Fellow blogger Felix Salmon writes, apropos of Monday’s posting claiming that the failure of Master and Commander to achive full-fledged hit status represents “the sound of doom for big-budget adult movies, which were already sick unto death and have now officially straight-lined”:
You say they’re officially dead, but I wonder when, exactly, they were alive. I’ve just been looking down the list of the top-grossing films of all time, after adjusting for inflation, and I really can’t find anything you might call a big-budget adult movie from the past 20 years. The Sixth Sense probably comes closest, as you surely don’t have stuff like Forrest Gump or Lord of the Rings in mind. Oh, here we go: at the bottom of the list they start appearing. At #92 there’s Saving Private Ryan, and at #106 is Dances With Wolves.
I guess my point is that if you’re bemoaning the death of adult-oriented movies with nine-figure budgets, I’d simply say that they never existed in the first place. Even Saving Private Ryan cost “only” $70 million: pretty much half of Master & Commander’s budget.
In other words, the Hollywood Blockbuster with the nine-figure budget is, and always has been, a mass-market affair. Let’s look at Oscar winners: Chicago had a $45m budget, A Beautiful Mind was $60m, American Beauty and Shakespeare in Love were tiny, English Patient was $27m, Braveheart was $72m, and so on.
So what does that leave us with? Titanic, of course, which I’m sure is not what you consider an adult movie, and the one exception — Gladiator, with a $103m budget, and which was clearly the success that Master & Commander was trying to replicate.
What’s expensive is big special effects, bangs and crashes, all the sort of things which you really don’t need in an adult film. So do I mind that directors making adult films can’t get nine-figure budgets? Not really, since I don’t think there’s any need for a nine-figure budget when making an adult film. And if we adults want bangs and crashes, we’re more than capable of enjoying Pirates of the Caribbean, which is a wonderful movie for people of all ages.
The lesson which I draw from Master & Commander’s box-office (which, as you say, is perfectly respectable, and much more in three weeks than, say, Mystic River or Lost In Translation can hope to gross in their entire runs, assuming they don’t win Best Picture) is basically that water-based films (Titanic, Waterworld) are always incredibly expensive, and in this case clearly the budget got out of hand. Criticise the producers for spending too much, don’t write off ambitious adult films.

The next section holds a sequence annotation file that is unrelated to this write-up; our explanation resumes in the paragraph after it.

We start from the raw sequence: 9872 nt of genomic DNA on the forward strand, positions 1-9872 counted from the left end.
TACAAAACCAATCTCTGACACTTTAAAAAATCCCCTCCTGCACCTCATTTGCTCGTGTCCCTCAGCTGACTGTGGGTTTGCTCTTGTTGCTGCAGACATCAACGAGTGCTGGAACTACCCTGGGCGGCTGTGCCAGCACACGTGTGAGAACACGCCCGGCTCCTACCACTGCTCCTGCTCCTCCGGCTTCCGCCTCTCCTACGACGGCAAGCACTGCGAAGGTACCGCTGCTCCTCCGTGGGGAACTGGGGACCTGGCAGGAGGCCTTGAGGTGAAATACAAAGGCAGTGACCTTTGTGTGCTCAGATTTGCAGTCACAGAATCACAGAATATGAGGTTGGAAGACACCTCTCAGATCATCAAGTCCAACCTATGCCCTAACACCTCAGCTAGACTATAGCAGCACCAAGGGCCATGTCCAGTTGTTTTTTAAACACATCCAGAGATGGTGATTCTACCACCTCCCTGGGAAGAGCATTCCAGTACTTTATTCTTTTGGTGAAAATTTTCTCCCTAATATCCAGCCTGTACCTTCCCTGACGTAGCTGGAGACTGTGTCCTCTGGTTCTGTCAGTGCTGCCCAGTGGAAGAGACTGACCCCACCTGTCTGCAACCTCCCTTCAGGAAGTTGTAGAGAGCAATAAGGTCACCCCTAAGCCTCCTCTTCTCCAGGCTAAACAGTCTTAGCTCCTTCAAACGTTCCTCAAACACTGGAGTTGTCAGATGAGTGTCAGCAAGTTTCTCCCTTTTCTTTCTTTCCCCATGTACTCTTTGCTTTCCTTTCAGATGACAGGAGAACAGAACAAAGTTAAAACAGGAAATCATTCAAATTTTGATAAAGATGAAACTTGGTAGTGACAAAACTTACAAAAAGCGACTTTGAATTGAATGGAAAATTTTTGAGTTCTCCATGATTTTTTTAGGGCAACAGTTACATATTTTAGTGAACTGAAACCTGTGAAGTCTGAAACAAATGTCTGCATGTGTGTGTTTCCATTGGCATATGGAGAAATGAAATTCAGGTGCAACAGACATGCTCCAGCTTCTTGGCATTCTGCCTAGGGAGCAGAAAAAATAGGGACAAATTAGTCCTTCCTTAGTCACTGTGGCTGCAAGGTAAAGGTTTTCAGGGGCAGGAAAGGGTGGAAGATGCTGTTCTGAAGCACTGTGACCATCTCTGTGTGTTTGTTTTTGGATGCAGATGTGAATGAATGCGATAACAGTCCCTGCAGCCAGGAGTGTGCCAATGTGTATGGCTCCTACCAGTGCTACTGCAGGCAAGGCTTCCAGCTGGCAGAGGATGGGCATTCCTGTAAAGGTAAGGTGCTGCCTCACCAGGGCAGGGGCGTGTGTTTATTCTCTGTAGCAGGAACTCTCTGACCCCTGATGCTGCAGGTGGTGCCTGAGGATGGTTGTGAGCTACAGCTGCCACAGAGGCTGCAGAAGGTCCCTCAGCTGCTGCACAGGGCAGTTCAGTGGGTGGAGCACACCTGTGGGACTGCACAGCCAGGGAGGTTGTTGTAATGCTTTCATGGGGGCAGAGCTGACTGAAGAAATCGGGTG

Cute, and interesting, too. But while I take Felix’s point about actual numbers (facts do have a way of messing up a terrific generalization!), I think maybe it’s just to the side of the point. Of the other movies he mentions, The Sixth Sense is an adult film, in the same sense that Alfred Hitchcock’s thrillers were at the same time popular and serious. So, in their different ways, were Chicago (which I thought quite good) and American Beauty (about which I had sharply mixed feelings). The others are for the most part pseudo-adult movies, a genre at which Hollywood excels. Conversely, Master and Commander is an adventure film, but its premises and methods seem to me genuinely adult, which is why it isn’t working with the mass audience so expensive a film must command in order to succeed.
The real point of my original post, of course, was the claim with which it ended: “Movies as novels, bought on the Web and consumed at home: that’s the future of grownup filmmaking in America.” About this I feel absolutely certain. What was hitherto missing was the technology necessary to make such a transformation feasible, and now it is rapidly falling into place. I don’t say that I necessarily look forward to the contraction of cinematic possibilities that will come from the loss of the theatrical experience (as several other readers wrote to point out, the cinematography of films like Lost in Translation really does benefit from being seen on a large screen), but it will have its reciprocal advantages, too, mostly having to do with convenience. In any case, under-50 filmgoers are universally habituated to the experience of watching movies, even well-known ones, on TV, and in a death match between the enveloping aesthetic experience of a large-screen theatrical film and the comfort and intimacy of home viewing, comfort will win every time.